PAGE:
Today, most Americans live in a jurisdiction that has enacted a “ban-the-box” law (also known as a “fair chance” law).  Ban-the-box laws restrict employers from inquiring about an applicant’s criminal background at various stages of the hiring process.  The purpose of these laws are to enable an ex-offender to display his or her qualifications in the hiring process before he or she must disclose a criminal record.  In fact, the origin of the laws’ colloquial name is the “box” that initial job applicants must check if they have a prior conviction.  These laws benefit an estimated 70 million people in the United States (or almost one in three U.S. adults) who have prior arrests or convictions.

Currently, there is no federal ban-the-box law generally applicable to private sector employers.  However, on December 20, 2019, President Trump signed into law the Fair Chance Act (also known as the Fair Chance to Compete for Jobs Act of 2019) which prohibits federal agencies and government contractors from inquiring about an applicant’s criminal history before making a conditional employment offer, unless a specified exception applies.  The law includes exceptions for law enforcement and national security positions that require access to classified information, and where an employer is legally obligated to conduct a criminal background check before making a conditional employment offer.
Continue Reading North Carolina Also Bans-The-Box

On Tuesday July 21, 2020, Kelley Drye’s Labor and Employment Practice hosted a webinar focused on best practices for navigating challenges of the “not so normal” workplace of 2020. A workplace where employers are challenged with new rules, laws, risks, and social issues brought on by the pandemic and a supercharged social and political climate.

Two news stories since Tuesday made these challenges real.

As we discussed in our webinar, employers are clearly navigating uncharted waters, including (one we discussed at length) the Black Lives Matter (BLM) movement and employers approach to handling activism in the workplace.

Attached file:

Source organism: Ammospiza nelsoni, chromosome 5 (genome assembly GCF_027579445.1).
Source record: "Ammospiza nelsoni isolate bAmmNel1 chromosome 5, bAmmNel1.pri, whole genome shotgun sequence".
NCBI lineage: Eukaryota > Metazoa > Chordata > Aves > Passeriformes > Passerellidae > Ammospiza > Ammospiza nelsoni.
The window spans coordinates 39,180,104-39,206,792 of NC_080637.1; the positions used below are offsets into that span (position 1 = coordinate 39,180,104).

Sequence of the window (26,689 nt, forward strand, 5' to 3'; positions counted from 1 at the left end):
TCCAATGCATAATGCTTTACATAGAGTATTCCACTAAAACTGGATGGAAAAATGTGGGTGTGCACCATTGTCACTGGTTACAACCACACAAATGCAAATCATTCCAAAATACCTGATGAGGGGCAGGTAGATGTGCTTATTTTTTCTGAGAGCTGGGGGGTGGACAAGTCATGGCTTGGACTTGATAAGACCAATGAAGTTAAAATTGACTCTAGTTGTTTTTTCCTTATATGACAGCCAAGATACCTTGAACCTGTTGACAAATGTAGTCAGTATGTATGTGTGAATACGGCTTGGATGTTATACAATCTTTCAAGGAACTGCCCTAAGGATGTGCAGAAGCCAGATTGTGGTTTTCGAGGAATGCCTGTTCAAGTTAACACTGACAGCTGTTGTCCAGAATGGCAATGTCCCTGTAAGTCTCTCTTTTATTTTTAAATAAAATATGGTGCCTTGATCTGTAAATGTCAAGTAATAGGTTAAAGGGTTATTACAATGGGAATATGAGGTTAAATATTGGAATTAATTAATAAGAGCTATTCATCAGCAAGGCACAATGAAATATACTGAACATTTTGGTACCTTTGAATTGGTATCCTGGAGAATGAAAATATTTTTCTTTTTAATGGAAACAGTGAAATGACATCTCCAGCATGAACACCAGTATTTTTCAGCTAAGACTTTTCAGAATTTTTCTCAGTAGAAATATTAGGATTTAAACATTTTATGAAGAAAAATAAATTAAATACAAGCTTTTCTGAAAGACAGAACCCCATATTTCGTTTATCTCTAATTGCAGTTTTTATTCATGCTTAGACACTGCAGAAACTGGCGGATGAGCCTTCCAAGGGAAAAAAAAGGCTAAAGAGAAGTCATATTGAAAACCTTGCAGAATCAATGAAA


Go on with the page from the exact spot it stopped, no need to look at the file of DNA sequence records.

Now with the pandemic – this includes ‘management’ of face masks – which have become part of workplace attire for virtually everyone.


Continue Reading Consistency is Key – for Employee Masks and T-Shirts in the Workplace

As New York employers struggle to reopen their workplaces, implement new workplace COVID-19 policies, manage remote workers, and deal with employees who are quarantined, afraid of contracting COVID-19, afraid of the subway, and requesting job accommodations – this is a good moment to remember that all of the ‘old’ employment laws are still alive and well and being enforced.

Earlier today the New York Attorney General reported a $1.5 million dollar settlement of a sexual harassment complaint against a Long Island construction company, claims made by 18 female former employees.

The company, Trade Off Construction, denied all of the allegations and did not admit any wrongdoing in the settlement.


Continue Reading It’s Not Just All Pandemic, All the Time!

JOIN US: TUESDAY, JULY 21, 2020 | 12:30PM EST

Four months ago, the Dow was close to 30,000, employment rates were at historic highs, the coronavirus was still “novel,” and millions had not yet taken to the streets in global protests against police brutality and racial inequality. The workplace we now return to exists in

In May, the Equal Employment Opportunity Commission (“EEOC”) announced that FedEx Ground Package System, Inc. (“FedEx”) will pay $3.3 million dollars and provide programmatic relief to resolve a disability discrimination charge against the company.

Allegations against FedEx

In its Complaint (Equal Employment Opportunity Comm’n v. FedEx Ground Package Sys., Inc., 15-cv-00256 (Western District of Pennsylvania, February 25, 2015) the EEOC alleged that FedEx violated the Americans with Disabilities Act (“ADA”) by discriminating against deaf and hard-of-hearing individuals who applied for and/or worked in the package handler positions with the company.  To be hired for such positions, applicants must be at least eighteen years old and pass a criminal background check.  Applicants attend a mandatory sort-observation tour (where they see an active package handling shift, observe loading and unloading delivery vehicles, the conveyor systems, scanning, sorting, and the routing of packages), and participate in an interview.